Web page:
The Life Raft
Canada Reads is an essential way for publishers to sell books—but at what cost to literature?
Last fall, desperate Canadian novelists flooded email accounts, Twitter feeds, and Facebook pages with a single-minded, plaintive plea: please vote for our books on Canada Reads. A popular show broadcast each February on CBC Radio, Canada Reads usually involves a jury of five advocates, each championing the book they think deserves national attention. Episode after episode, volumes are voted off, in the style of the reality TV show Survivor. To mark the 2011 season, the program’s tenth, the producers decided to do a twist on this format, adding an American Idol–inspired audience participation system to the Survivor template. Votes from listeners created a short list of forty books, which was winnowed down to ten by another round of literary electioneering. From among those ten, the jury chose the five worthy of their advocacy.
By late October, after the top forty books were chosen, the goal of making the top ten inspired especially intense importuning. “Either vote INSIDE on Canada Reads, or I will strangle myself with your pearl necklace and call the police,” tweeted Kenneth J. Harvey, the noted Newfoundland tough-guy writer, in an only half-joking parody of the many novelistic supplications circulating around the literary world. Harvey was equally sardonic when Inside failed, tweeting, “Now that #CanadaReads is done, I must find a new focus for my begging. Spare change? Got a smoke? You drinking that? ” On her Twitter account, Lynn Coady, another sharp-tongued child of Atlantic Canada, cast a skeptical eye on the entire grubby election process, asking, “What if the #canadareads nominees end up being whichever authors are most shameless about soliciting friends and family to recommend them? ”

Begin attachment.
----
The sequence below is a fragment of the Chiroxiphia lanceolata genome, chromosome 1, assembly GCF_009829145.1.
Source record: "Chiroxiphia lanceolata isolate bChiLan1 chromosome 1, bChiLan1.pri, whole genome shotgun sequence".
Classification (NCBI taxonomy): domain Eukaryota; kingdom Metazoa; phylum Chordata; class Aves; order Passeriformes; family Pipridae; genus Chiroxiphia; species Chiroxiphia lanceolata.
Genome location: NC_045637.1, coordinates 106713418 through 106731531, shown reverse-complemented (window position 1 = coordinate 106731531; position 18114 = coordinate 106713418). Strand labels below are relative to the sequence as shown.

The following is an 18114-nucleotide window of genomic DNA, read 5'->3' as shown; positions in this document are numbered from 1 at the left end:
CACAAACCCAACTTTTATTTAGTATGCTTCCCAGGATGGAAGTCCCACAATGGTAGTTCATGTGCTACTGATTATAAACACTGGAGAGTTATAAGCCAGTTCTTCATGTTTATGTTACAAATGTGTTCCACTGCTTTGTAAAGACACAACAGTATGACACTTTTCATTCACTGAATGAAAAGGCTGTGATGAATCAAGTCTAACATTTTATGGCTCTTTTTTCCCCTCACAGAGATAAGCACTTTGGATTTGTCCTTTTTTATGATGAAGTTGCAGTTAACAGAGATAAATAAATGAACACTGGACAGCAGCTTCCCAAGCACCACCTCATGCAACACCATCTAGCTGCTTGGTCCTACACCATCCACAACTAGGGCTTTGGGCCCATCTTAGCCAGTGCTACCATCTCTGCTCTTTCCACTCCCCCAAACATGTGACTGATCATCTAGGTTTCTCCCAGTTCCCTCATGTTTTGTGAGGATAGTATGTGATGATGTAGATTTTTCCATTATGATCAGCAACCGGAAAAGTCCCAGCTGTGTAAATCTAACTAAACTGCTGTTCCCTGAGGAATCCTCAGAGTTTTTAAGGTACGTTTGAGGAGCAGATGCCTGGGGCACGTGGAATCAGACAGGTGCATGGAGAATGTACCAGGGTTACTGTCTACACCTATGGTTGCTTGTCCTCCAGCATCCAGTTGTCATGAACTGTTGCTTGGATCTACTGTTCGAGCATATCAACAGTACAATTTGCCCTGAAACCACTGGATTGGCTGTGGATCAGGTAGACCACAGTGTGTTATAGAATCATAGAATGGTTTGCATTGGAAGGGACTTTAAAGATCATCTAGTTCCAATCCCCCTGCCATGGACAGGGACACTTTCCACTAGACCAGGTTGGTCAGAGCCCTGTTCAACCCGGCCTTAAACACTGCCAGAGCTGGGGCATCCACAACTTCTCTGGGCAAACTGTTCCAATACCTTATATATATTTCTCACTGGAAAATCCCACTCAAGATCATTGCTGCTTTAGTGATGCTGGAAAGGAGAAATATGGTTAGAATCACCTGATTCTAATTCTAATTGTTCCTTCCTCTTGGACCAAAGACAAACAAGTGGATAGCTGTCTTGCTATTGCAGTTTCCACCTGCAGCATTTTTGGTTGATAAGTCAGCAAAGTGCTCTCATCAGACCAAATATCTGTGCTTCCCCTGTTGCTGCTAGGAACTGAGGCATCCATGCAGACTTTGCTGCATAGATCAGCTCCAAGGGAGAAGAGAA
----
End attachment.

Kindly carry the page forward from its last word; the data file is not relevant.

Jeff Lemire’s graphic novel Essex County made the top forty, inspiring his publisher, the American company Top Shelf Productions, to launch a campaign on the book’s behalf. Top Shelf’s shrewd publisher and editor, Chris Staros, notorious for his barefaced and brassy promotional tactics, pitched his appeal to US comic book fans (voting was open to anyone with access to a computer). “Let’s rally as a comics community to put a graphic novel in the Top 10!” he exclaimed in a widely circulated press release. This pandering paid off for Lemire, who won a spot in the top ten, and eventually made it into the final five.